Therefore, since we have so great a cloud of witnesses surrounding us, let us also lay aside every encumbrance and the sin which so easily entangles us, and let us run with endurance the race that is set before us, fixing our eyes on Jesus, the Author and Perfecter of faith, who for the joy set before Him endured the cross, despising the shame, and has sat down at the right hand of the throne of God. For consider Him who has endured such hostility by sinners against Himself, so that you will not grow weary and lose heart.
As I’ve read through the Scriptures over the years I found myself comparing Bible characters, both good and bad, to other people. I’d commonly read a passage, and tell myself “This is how I should react when dealing with these kinds of people.”
But as I grow in my walk with Christ, I’m coming to see myself represented by the characters instead. I’m realizing more and more truth about my own participation in the fall, my own inabilities, and my own heart. And I’m coming to realize more and more that God is the one responsible for all the good that I’ve done, not me. And in turn I have a fuller appreciation for the good He has in fact done through me and in me. I have a deeper reverence and love for He who is able to work so mightily in fallen man.
Today, for the first time, I saw myself as the woman at the well specifically in the passage from John 4:39-42…
From that city many of the Samaritans believed in Him because of the word of the woman who testified, “He told me all the things that I have done.” So when the Samaritans came to Jesus, they were asking Him to stay with them; and He stayed there two days. Many more believed because of His word; and they were saying to the woman, “It is no longer because of what you said that we believe, for we have heard for ourselves and know that this One is indeed the Savior of the world.”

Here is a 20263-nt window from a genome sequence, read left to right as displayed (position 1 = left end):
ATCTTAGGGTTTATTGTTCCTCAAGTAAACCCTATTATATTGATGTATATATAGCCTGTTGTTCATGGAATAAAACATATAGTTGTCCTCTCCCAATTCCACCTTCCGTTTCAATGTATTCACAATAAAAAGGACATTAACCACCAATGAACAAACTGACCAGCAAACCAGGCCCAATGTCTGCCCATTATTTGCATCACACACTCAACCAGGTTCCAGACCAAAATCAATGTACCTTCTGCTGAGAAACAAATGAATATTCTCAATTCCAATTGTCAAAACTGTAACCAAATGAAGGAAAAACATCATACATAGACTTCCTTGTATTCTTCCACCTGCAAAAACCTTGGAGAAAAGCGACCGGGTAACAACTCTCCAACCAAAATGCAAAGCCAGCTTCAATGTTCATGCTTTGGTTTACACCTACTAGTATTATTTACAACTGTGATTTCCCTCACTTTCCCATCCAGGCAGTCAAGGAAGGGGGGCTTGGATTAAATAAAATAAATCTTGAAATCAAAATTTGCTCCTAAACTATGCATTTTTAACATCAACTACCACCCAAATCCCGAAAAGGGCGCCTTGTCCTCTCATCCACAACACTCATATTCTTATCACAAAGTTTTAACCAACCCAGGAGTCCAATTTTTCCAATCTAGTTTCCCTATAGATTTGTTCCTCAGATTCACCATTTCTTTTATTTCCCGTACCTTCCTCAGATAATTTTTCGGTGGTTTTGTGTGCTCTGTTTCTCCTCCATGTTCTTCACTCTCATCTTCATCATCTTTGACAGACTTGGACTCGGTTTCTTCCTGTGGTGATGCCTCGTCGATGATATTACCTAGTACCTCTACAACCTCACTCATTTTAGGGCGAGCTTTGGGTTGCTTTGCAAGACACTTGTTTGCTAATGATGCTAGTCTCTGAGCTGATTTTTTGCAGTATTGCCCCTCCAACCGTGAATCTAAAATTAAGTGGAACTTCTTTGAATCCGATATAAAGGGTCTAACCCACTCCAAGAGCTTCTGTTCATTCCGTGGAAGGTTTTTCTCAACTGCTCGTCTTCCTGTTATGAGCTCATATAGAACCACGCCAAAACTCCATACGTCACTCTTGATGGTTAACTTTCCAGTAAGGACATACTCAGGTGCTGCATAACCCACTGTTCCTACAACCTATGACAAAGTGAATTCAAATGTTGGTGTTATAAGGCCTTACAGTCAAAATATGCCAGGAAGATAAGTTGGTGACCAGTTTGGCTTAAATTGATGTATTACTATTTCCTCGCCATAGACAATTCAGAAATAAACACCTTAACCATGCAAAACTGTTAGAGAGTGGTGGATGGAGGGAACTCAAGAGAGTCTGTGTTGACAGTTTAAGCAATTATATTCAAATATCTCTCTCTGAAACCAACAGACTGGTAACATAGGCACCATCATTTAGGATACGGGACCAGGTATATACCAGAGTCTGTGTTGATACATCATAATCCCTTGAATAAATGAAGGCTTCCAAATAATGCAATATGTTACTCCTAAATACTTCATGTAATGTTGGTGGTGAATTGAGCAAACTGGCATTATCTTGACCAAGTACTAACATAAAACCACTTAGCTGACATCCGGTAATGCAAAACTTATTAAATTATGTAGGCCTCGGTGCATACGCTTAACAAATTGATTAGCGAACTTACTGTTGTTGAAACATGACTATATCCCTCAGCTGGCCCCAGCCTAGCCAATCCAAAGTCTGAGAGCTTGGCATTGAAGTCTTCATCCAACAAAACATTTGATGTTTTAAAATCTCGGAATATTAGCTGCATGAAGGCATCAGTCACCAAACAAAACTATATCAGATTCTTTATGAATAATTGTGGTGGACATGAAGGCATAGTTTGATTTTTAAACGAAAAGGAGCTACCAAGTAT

Though I wish I could say that my influence for Christ has been as great as this woman’s, I cannot. But I can see yet another picture of my role in the Kingdom of God. Jesus spoke to this woman, and she was affectly so deeply that she passionately spoke to her people about Him and what He did in her life. She spoke in a way that touched the people so much that they came to have a belief in Christ. Then the people met Christ directly, and they came to a belief in Him because of what He Himself did in their own lives. All these things happened in a matter of only days.
Her role is the role that all Christians are called to. If a person has truly given their all to Christ then they have come to recognize, in a limited yet overwhelming sense, that God has deeply affected their own life. And they have something immense to share.
I mentioned in the post before this one that one of my favorite passages is in the verses just before our text here. It’s where Jesus says that His food is to do the will of the Father. The specific case of the Father’s will is seen in the context we are now considering.
Spreading the gospel was His food. It is our food. Though we have other duties in regard to His will that are just as important, we cannot therefore forget this ministry of reconciliation. It is something that gives our soul necessary nourishment. We need this.
When we consider how much people need Him, how can we remain silent?
When we honestly consider How great He truly is, how can we not shout it from the mountaintops?